Monday’s transit of Mercury: The year’s biggest sky event?

(NASA’s Goddard Space Flight Center/SDO/Genna Duberstein)

If you know any backyard astronomers, you’ve heard them rant and rave about the upcoming transit of Mercury on November 11. It is purportedly the biggest celestial event of the year. It’s when the smallest, speediest planet partially eclipses the Sun. And it’s kind of rare. The next won’t occur until November 2032.

Honestly, I’m not at all sure this will pan out for the vast majority of people. So let’s look at the positives and negatives of Monday’s transit.

First, the positives: It’s cool that a planet can partially eclipse the Sun. And the whole concept is understandable. In our modern era of esoteric celestial happenings, we hear words like “exoplanets” and “dark energy,” yet here we have an event whose only terms are planet and Sun.  A planet passes in front of the Sun: easy. Who doesn’t like easy?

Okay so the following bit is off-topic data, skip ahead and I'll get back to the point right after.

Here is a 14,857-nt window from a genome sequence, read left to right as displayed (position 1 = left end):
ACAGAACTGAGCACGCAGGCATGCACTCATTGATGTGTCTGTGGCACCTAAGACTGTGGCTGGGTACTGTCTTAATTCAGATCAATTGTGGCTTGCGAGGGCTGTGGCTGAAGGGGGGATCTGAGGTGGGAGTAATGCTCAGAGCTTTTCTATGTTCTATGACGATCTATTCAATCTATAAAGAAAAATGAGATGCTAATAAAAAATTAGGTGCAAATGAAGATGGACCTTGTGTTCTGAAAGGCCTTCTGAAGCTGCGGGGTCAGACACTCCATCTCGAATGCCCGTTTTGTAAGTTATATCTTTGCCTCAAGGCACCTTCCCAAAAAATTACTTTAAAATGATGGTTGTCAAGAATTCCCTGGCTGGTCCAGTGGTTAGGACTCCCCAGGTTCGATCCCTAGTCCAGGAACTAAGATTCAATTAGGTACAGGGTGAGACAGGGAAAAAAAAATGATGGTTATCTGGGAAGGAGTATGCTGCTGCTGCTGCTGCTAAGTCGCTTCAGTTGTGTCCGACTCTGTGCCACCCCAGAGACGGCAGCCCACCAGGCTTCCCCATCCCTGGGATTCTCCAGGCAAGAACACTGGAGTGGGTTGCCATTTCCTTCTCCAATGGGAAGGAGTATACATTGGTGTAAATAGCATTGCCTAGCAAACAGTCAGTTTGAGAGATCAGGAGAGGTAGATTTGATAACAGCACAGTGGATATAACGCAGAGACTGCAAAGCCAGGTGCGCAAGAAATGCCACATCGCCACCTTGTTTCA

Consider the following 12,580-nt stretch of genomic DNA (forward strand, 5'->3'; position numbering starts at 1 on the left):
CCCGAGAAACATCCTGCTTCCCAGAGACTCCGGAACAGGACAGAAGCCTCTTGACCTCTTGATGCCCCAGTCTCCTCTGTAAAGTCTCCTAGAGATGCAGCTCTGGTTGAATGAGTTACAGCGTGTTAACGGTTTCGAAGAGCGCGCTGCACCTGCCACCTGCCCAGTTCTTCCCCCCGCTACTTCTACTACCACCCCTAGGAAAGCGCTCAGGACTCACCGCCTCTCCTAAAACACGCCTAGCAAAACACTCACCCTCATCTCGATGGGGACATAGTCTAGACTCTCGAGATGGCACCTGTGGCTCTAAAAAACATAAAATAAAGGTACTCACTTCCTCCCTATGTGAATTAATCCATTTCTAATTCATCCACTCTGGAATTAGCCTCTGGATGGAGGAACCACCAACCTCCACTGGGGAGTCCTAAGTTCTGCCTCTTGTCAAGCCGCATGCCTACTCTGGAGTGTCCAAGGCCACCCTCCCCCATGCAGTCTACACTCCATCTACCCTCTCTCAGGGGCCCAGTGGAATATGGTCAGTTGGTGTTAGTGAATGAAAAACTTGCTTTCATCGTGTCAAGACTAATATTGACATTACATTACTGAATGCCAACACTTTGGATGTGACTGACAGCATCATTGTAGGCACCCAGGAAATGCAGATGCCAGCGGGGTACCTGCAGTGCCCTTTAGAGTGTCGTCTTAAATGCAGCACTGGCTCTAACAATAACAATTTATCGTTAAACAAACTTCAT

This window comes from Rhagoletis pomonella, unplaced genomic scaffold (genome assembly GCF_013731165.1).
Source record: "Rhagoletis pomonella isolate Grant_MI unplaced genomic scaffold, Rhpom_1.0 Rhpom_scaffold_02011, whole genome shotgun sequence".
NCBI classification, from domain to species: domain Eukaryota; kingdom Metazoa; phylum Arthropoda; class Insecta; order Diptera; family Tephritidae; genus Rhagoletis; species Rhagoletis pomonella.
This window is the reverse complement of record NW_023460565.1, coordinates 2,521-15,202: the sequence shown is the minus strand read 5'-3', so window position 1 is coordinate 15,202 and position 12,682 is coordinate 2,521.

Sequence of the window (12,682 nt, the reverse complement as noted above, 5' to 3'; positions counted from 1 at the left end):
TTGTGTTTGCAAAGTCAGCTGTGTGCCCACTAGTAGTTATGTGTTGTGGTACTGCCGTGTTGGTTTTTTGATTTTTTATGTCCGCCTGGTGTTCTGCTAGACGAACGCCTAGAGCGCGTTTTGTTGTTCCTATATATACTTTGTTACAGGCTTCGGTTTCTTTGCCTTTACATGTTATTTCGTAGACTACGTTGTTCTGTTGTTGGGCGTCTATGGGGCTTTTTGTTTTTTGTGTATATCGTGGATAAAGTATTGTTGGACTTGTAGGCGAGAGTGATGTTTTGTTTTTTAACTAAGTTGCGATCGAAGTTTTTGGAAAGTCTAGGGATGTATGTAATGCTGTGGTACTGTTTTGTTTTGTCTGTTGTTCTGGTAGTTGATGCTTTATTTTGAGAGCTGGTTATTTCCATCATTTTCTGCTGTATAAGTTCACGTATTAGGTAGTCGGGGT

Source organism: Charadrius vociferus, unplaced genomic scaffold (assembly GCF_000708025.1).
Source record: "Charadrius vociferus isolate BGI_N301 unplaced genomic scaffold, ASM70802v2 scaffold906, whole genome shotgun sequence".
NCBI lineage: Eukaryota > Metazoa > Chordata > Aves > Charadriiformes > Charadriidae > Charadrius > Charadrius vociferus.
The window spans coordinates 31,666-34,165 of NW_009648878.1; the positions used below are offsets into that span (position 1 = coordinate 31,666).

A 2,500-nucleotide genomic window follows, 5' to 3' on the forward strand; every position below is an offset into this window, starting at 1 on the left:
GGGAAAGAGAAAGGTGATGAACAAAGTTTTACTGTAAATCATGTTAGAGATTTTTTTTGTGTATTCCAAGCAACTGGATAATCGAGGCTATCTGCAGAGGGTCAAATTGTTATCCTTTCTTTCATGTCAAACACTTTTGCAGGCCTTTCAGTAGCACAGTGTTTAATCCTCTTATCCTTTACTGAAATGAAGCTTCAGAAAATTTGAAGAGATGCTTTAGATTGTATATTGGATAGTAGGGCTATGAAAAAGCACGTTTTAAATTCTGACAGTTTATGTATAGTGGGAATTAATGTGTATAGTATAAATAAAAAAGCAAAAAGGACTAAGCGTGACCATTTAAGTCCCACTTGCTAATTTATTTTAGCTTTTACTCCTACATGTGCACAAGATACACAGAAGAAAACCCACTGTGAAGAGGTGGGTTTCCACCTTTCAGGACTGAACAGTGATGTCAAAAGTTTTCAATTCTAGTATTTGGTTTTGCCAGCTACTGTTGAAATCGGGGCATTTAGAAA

Moreover, this will be visible from our neck of the woods. It lasts over seven hours, with the middle of the transit happening at around 10:30 a.m., when the Sun isn’t too low.

Negatives: you can’t look at the Sun – at least, not if you value your eyesight. So you need eye protection. But even that is not enough. Unlike the transits of Venus in 2004 and 2012, a Mercury transit cannot be seen without a telescope. And it can’t be an ordinary telescope; it has to be equipped with a safe solar filter. Do you own such a thing? I didn’t think so.

Unless you have a friend who has one, and he’s off on Veterans’ Day on Monday, your best bet is to phone your local astronomy club. Around here, the Mid-Hudson Astronomy Association will set up the correct instruments.

As for spectacle, this is a bit esoteric. Mercury is only half the size of Venus, but twice as distant. So it will look like a dot in the center of the Sun at 10:30 a.m. Then it will slowly change position during the transit, continuing until late afternoon.

Mercury transits have an interesting pattern. They usually happen in November, but occasionally in May, and in no other month. On average, there are 13 Mercury transits per century. This one is a bit unusual because Mercury will cross the Sun’s face not near its edge, but centrally.

A good option is to go on, where I’ll be narrating some of it, and where we will have ideal equipment set up.

Happy Transit!

Want to know more? To read Bob’s previous columns, click here. Check out Bob’s podcast, Astounding Universe, co-hosted by Pulse of the Planet’s Jim Metzner.